New Year’s Eve is another holiday which has evolved through the years, but the changes don’t bother me as much as Christmas. I think it is because I still think of the New Year as the first day of school. The changes on that day are much more pronounced, but January 1 is still the day of resolutions and new beginnings.
I first turned to my fifth grade diary to see how I rang in the new year as a kid.
Today at midnight Billy shot off some “bombs” with confetti. We watched a little more TV and then went to bed.
This morning we went to church. We came home and had a turkey dinner. I read a little of the book “In Good Old Colonial Times” and finished my mystery.
After dinner I fell asleep. Later, we watched movies. Then Janice and I played with the tape recorder.
Clearly, my celebrations were quite uneventful, so when I fast forward 25-30 years when you were all little, you will see a marked difference. We began our celebrations in the driveway around 10:00 when the three of you wished our poor neighbors Happy New Year with the banging of pots and pans. It was a wonderful scam Dad and I pulled on you that ceased once you learned to tell time.
When Aunt Linda visited, you would all spend the afternoon making confetti to toss in the air on our front walkway—probably at midnight. Dad would then travel around town picking up our traditional New Year’s Eve dinner—take-out from an assortment of local restaurants which changed as your pallets became more sophisticated.
In the early years, it may have been a Big Mac from McDonald’s, dumplings from your favorite Chinese restaurant, and chicken from a place in Caldwell (Chicken-N-Stuff?) Later, it was shrimp in green sauce from Don Pepe’s. That was the one day of the year that you each could get whatever you wanted. Dad would call in the order, plan out the most efficient route, and hit the road early.
After moving to Chapel Hill, we returned to New Jersey for two particularly memorable celebrations. The first was our New Year’s Cruise with the Cohen’s. We knew we were in trouble when we arrived at the airport in Florida and saw the men unloading our luggage wearing ski hats. Brrr! It did not warm up until we were south of the Bahamas. We discovered that Rich Cohen was a wonderful cruise companion since he had traveled the world in his youth and could converse with all the employees on the ship about their countries of origin. Not only would he be familiar with their country and hometown, but who can forget his line, “What street did you live on,” and he would know the specific location! How much fun it was to ring in 2005 on a cruise ship whose main street was configured to resemble Times Square, but with more balloons than confetti.
This brings me to New Year’s Eve 2006. The year before, we celebrated Kelly’s 21st birthday in New York City, and we had so much fun being tourists in the Big Apple around Christmas that we decided to return. You asked if we could celebrate in Times Square, and I said absolutely not. I had read about the need to arrive VERY early, and all my research said there were no bathrooms available. That was the deal breaker for me.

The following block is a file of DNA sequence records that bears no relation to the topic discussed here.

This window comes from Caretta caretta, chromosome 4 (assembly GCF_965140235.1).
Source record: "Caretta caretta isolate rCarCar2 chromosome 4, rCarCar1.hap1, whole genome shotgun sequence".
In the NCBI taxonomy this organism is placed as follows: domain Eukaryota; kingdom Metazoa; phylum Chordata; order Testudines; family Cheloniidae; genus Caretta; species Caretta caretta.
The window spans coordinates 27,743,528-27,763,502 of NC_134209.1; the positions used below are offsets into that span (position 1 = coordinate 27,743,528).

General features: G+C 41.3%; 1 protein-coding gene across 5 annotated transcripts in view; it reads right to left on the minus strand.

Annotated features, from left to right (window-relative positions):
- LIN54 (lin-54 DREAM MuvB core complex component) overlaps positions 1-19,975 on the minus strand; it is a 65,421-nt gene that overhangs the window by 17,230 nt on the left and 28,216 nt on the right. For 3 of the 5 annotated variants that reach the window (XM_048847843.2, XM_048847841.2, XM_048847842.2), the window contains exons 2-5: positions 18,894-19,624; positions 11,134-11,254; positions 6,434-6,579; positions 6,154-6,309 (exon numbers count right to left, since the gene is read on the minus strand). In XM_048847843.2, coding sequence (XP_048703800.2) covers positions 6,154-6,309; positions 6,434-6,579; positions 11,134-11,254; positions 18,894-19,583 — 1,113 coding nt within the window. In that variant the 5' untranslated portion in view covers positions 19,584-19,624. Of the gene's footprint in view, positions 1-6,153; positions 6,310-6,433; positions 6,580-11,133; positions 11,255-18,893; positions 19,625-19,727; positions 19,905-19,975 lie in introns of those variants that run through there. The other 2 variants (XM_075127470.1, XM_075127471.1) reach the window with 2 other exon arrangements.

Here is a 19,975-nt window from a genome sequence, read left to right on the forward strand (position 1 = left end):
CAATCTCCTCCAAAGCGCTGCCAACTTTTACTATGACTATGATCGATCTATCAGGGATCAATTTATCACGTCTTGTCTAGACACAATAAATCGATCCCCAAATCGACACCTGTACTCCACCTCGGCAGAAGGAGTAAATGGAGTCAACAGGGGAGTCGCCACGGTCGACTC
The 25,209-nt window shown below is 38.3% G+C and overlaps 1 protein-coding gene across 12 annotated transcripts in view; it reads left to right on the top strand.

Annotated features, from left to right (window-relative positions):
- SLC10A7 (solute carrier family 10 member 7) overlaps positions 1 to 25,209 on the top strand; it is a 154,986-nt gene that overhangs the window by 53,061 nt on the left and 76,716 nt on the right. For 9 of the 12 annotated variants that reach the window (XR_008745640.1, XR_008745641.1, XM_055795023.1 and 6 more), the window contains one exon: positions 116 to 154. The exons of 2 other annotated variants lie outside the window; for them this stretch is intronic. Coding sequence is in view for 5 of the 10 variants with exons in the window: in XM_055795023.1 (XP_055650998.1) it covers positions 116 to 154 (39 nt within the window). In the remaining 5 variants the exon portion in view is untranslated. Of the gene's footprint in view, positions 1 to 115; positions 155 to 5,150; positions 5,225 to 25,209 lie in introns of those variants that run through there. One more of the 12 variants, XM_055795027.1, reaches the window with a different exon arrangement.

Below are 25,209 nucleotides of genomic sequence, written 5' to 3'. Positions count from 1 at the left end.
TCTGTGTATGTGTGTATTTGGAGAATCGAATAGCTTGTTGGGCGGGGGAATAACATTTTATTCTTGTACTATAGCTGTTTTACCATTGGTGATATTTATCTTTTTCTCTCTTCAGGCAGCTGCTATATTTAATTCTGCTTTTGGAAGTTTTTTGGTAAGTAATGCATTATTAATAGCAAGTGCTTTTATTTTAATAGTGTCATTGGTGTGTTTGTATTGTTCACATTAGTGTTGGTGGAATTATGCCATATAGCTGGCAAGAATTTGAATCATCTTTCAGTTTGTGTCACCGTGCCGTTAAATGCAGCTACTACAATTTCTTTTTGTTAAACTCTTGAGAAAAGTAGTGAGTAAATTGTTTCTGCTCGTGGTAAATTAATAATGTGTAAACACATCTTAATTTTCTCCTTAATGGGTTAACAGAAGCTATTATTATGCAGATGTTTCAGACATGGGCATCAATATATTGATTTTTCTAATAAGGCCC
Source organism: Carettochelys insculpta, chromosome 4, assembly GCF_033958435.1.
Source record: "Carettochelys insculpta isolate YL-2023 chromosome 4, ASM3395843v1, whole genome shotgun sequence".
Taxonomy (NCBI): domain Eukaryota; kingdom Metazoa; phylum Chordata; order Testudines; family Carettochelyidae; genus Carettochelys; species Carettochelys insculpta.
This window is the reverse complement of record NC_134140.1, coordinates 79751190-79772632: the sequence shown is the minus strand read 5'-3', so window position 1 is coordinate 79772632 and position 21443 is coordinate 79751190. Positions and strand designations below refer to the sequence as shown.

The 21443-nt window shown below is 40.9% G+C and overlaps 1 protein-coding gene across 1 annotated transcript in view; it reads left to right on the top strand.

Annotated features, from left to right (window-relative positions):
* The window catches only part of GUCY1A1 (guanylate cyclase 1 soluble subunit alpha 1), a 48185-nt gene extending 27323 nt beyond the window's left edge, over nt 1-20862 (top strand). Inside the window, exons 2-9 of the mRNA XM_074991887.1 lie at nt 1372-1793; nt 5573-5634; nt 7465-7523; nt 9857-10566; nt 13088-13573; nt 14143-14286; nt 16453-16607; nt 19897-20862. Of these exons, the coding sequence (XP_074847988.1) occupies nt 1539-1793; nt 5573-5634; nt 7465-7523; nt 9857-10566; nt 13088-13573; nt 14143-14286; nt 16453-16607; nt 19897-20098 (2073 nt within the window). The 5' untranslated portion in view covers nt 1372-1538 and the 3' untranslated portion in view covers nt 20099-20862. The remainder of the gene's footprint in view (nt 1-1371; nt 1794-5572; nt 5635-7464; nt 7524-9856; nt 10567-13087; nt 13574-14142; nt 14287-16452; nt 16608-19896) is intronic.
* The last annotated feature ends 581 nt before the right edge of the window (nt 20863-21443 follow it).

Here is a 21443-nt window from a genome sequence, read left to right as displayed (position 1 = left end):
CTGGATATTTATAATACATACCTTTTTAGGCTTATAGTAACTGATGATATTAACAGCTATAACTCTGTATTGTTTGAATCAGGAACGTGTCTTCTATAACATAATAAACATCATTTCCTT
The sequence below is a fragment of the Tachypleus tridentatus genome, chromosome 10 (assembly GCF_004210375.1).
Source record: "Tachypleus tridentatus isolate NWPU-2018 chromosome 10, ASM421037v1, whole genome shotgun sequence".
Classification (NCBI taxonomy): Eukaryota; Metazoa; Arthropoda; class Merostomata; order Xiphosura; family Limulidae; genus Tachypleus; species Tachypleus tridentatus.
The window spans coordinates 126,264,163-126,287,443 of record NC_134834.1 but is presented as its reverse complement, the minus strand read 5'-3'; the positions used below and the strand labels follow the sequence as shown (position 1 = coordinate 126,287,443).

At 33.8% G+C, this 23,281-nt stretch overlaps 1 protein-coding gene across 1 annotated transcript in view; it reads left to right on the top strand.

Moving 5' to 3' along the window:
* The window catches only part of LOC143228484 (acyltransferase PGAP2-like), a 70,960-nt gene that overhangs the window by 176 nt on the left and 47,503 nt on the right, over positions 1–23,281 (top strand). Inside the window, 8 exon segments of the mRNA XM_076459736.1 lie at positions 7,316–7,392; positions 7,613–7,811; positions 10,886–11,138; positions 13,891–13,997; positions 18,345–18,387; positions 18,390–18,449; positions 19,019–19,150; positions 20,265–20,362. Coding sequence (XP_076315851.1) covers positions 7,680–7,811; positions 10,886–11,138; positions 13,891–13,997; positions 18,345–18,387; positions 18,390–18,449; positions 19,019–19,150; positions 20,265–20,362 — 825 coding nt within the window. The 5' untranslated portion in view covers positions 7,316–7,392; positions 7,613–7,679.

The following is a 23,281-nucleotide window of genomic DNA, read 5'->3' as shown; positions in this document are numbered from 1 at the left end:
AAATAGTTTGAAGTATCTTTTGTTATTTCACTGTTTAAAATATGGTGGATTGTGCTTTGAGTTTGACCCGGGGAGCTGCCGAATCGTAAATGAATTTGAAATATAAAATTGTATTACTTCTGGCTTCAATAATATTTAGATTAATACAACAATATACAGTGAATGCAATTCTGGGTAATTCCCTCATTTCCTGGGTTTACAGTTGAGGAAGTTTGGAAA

I compromised by agreeing to dinner in the vicinity of Times Square. I found a nice Italian restaurant but then discovered it was on the other side of Broadway from our hotel. My panic was calmed when I learned that a written confirmation from the restaurant would help. So early in the day, we walked there to scope out the route and secure our written reservation—the golden ticket it turned out.
That evening, we set out on our journey, and as we headed toward Broadway, I recall thinking we were in big trouble when I noticed the barricaded streets manned by the NYPD. When we explained where we were going and presented our reservation, we were magically permitted to continue on our journey. We were ushered past all the revelers penned in like animals at the zoo and were able to literally run past everyone. Aunt Ar and Uncle Paul were with us, having met us at the hotel earlier.
We had a wonderful dinner followed by dancing in the bar, and then around 11:30, we noticed a steady line of people heading toward the door. We followed and were shocked to see that we were just a short walk away from the famous New Year’s Eve Ball. The countdown began followed by the tons of confetti. What a wonderful surprise! It was the best party of my life. Unfortunately, Aunt Ar and Uncle Paul left early to beat the traffic. Bad decision, Ar! Sometimes, the best moments are the unexpected!
P.S. Dad reminded me to mention that the building in Times Square where the ball drops each year–the building with the electronic billboards and news ticker–was once owned by Allied Chemical, which was Grandpa’s employer for thirty-five years. This is just a piece of family trivia.